Reference > Brewer’s Dictionary > Rome.

 Rome.Rome of the West. 
E. Cobham Brewer 1810–1897. Dictionary of Phrase and Fable. 1898.
Founders of Rome. (1) Romulus, the legendary founder, B.C. 752; (2) Camillus was termed the Second Romulus, for saving Rome from the Gauls, B.C. 365; (3) Caius Ma’rius was called the Third Romulus, for saving Rome from the Teuto’nes and Cimbri, B.C. 101.   1
   From Rome to May. A bantering expression, equivalent to the following:—“From April to the foot of Westminster Bridge;” “Inter pascha Rennesque feror” (Reinardus, ii. 690); “Inter Cluniacum et Sancti festa Johannis obit” (Reinardus, iv. 972); “Cela s’est passé entre Maubeuge et la Pentecóte.   2
   ’Tis ill sitting at Rome and striving with the Pope. Never tread on a man’s corns. “Never wear a brown hat in Friesland” (q.v.).   3
        “Mr. Harrison the steward, and Gudyell the butler, are no very fond o’us, and it’s ill sitting at Rome and striving with the pope, sae I thought it best to flit before ill came.”—Sir W. Scott: Old Mortality, chap. viii.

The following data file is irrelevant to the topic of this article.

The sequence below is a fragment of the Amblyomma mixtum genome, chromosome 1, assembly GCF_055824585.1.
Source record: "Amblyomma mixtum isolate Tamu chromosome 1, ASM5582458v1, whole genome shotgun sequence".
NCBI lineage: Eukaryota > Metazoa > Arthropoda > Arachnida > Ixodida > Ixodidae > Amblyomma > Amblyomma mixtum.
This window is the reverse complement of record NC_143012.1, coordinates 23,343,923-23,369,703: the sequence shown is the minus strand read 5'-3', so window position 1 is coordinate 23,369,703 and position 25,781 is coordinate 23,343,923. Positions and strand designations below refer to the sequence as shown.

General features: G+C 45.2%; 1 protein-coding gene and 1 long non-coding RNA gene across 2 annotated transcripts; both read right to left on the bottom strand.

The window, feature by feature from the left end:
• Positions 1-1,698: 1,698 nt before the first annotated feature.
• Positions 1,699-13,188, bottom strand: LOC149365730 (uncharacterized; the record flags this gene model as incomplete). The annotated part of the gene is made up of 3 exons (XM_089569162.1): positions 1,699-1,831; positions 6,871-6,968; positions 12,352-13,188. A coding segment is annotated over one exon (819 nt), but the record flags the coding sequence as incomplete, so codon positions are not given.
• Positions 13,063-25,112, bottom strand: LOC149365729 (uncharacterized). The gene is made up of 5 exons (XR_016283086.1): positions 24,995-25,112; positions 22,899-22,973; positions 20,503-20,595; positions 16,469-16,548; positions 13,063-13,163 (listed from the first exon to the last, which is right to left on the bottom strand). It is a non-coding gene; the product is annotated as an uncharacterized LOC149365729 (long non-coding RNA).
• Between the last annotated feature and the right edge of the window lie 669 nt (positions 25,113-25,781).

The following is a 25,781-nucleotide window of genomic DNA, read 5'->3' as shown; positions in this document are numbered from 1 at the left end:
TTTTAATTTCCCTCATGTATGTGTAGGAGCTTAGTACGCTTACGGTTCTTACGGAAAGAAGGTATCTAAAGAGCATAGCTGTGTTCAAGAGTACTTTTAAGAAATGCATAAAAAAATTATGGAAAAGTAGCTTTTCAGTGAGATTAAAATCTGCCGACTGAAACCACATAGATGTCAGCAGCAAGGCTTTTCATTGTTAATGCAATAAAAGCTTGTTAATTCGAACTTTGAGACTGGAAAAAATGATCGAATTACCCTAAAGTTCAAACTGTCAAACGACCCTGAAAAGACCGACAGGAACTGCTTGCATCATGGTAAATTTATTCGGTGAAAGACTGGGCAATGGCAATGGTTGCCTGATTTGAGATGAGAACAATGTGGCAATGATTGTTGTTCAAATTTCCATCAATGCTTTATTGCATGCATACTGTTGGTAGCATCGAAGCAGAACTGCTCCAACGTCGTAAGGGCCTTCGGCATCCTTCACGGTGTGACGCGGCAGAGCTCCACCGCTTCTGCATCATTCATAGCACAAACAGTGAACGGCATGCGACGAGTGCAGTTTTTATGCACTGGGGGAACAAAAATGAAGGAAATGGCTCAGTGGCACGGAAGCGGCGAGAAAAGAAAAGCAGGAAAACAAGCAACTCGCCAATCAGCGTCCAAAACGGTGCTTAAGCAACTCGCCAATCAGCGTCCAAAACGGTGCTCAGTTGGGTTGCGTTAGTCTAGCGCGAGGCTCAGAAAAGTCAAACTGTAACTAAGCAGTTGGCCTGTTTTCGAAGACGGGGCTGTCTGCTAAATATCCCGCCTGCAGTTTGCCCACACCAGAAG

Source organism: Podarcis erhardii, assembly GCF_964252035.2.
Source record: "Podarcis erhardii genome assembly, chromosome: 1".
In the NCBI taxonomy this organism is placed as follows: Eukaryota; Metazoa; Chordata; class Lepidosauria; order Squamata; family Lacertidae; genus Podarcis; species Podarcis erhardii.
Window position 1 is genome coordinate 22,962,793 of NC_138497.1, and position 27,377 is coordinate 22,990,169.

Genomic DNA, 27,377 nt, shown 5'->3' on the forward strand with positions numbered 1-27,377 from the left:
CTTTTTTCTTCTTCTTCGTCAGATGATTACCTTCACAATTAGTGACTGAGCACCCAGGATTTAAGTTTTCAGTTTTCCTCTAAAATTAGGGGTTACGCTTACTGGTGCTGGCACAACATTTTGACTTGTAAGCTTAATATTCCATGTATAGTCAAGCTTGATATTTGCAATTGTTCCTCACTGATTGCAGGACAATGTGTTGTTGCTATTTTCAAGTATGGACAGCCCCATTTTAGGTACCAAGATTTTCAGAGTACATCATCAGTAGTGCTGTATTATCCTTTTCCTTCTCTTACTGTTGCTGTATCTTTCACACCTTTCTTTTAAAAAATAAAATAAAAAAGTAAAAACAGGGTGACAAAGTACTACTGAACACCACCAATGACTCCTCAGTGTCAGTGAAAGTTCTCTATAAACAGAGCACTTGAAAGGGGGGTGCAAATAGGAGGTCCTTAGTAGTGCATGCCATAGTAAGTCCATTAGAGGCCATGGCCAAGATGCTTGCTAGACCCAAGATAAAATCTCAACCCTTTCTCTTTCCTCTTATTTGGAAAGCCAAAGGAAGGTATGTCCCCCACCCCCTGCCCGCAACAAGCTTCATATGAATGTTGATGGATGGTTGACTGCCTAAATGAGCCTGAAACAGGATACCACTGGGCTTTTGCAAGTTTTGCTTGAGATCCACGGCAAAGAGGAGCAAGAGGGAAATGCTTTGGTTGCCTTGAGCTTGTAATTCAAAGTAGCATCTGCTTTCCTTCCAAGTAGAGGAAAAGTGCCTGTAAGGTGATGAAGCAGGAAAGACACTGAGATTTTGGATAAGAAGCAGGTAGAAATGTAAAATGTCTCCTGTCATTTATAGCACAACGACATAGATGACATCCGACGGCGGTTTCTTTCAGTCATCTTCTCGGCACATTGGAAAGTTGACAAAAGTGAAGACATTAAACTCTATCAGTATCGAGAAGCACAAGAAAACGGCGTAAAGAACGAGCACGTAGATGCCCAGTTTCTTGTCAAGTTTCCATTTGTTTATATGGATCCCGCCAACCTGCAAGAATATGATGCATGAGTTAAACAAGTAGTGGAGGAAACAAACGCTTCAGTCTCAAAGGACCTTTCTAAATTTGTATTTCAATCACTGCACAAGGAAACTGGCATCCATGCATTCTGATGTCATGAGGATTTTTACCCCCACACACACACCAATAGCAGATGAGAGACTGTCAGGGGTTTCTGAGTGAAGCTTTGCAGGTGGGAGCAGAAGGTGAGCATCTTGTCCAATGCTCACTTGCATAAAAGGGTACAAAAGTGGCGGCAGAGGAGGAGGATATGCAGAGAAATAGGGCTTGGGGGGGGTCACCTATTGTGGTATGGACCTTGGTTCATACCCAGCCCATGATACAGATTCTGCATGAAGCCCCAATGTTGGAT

Oh, that all Rome had but one head, that I might strike it off at a blow! Caligula, the Roman emperor, is said to have uttered this amiable sentiment.   4
   When you go to Rome, do as Rome doesi.e. conform to the manners and customs of those amongst whom you live, and don’t wear a brown hat in Friesland. St. Mon’ica and her son St. Augustine, said to St. Ambrose: At Rome they fast on Saturday, but not so at Milan; which practice ought to be observed? To which St. Ambrose replied, “When I am at Milan, I do as they do at Milan; but when I do as they do at Milan; but when I go to Rome, I do as Rome does.” (Epistle xxxvi.) Compare 2 Kings v. 18, 19.   5

 Rome.Rome of the West. 


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